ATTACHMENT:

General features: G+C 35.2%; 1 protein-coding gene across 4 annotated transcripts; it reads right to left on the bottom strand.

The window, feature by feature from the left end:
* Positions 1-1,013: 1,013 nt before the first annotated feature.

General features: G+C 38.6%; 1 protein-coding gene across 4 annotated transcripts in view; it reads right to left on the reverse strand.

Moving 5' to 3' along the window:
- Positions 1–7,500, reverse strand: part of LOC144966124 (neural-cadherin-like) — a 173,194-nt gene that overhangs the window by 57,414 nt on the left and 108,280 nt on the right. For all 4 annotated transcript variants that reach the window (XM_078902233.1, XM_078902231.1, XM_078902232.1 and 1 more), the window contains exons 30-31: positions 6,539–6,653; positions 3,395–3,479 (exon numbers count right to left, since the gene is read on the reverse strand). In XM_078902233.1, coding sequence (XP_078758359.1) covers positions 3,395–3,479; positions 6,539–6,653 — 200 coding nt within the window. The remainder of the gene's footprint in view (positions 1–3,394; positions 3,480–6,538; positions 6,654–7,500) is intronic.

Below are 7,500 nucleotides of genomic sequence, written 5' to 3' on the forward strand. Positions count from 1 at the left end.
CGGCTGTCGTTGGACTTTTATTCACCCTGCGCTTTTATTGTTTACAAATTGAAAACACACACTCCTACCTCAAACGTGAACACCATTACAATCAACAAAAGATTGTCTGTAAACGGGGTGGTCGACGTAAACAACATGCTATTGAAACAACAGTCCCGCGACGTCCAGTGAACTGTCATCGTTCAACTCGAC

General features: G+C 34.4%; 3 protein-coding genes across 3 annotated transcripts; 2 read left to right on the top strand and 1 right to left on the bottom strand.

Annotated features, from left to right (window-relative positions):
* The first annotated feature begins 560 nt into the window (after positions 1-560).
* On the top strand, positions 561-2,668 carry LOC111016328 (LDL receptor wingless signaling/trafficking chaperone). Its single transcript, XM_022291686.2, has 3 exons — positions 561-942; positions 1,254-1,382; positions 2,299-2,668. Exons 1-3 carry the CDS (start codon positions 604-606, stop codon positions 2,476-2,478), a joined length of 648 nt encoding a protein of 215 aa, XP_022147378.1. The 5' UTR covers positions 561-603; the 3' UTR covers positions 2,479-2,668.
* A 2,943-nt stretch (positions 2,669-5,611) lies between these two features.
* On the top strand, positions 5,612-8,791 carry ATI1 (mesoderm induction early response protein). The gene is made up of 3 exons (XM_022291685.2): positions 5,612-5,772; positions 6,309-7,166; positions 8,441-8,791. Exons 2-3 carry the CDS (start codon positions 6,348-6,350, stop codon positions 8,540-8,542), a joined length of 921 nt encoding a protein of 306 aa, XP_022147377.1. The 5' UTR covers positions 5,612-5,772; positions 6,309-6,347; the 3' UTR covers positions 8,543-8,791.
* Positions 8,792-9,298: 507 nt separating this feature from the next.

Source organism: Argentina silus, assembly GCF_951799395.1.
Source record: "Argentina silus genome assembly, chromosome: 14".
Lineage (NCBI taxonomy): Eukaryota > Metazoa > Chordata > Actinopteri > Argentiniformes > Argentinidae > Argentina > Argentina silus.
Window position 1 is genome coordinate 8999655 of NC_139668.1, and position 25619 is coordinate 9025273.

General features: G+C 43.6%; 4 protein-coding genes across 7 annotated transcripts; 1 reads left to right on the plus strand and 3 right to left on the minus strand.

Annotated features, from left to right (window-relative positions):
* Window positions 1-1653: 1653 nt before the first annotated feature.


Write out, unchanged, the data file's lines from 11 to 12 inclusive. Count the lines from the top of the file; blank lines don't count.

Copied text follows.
* The first annotated feature begins 560 nt into the window (after positions 1-560).
* On the top strand, positions 561-2,668 carry LOC111016328 (LDL receptor wingless signaling/trafficking chaperone). Its single transcript, XM_022291686.2, has 3 exons — positions 561-942; positions 1,254-1,382; positions 2,299-2,668. Exons 1-3 carry the CDS (start codon positions 604-606, stop codon positions 2,476-2,478), a joined length of 648 nt encoding a protein of 215 aa, XP_022147378.1. The 5' UTR covers positions 561-603; the 3' UTR covers positions 2,479-2,668.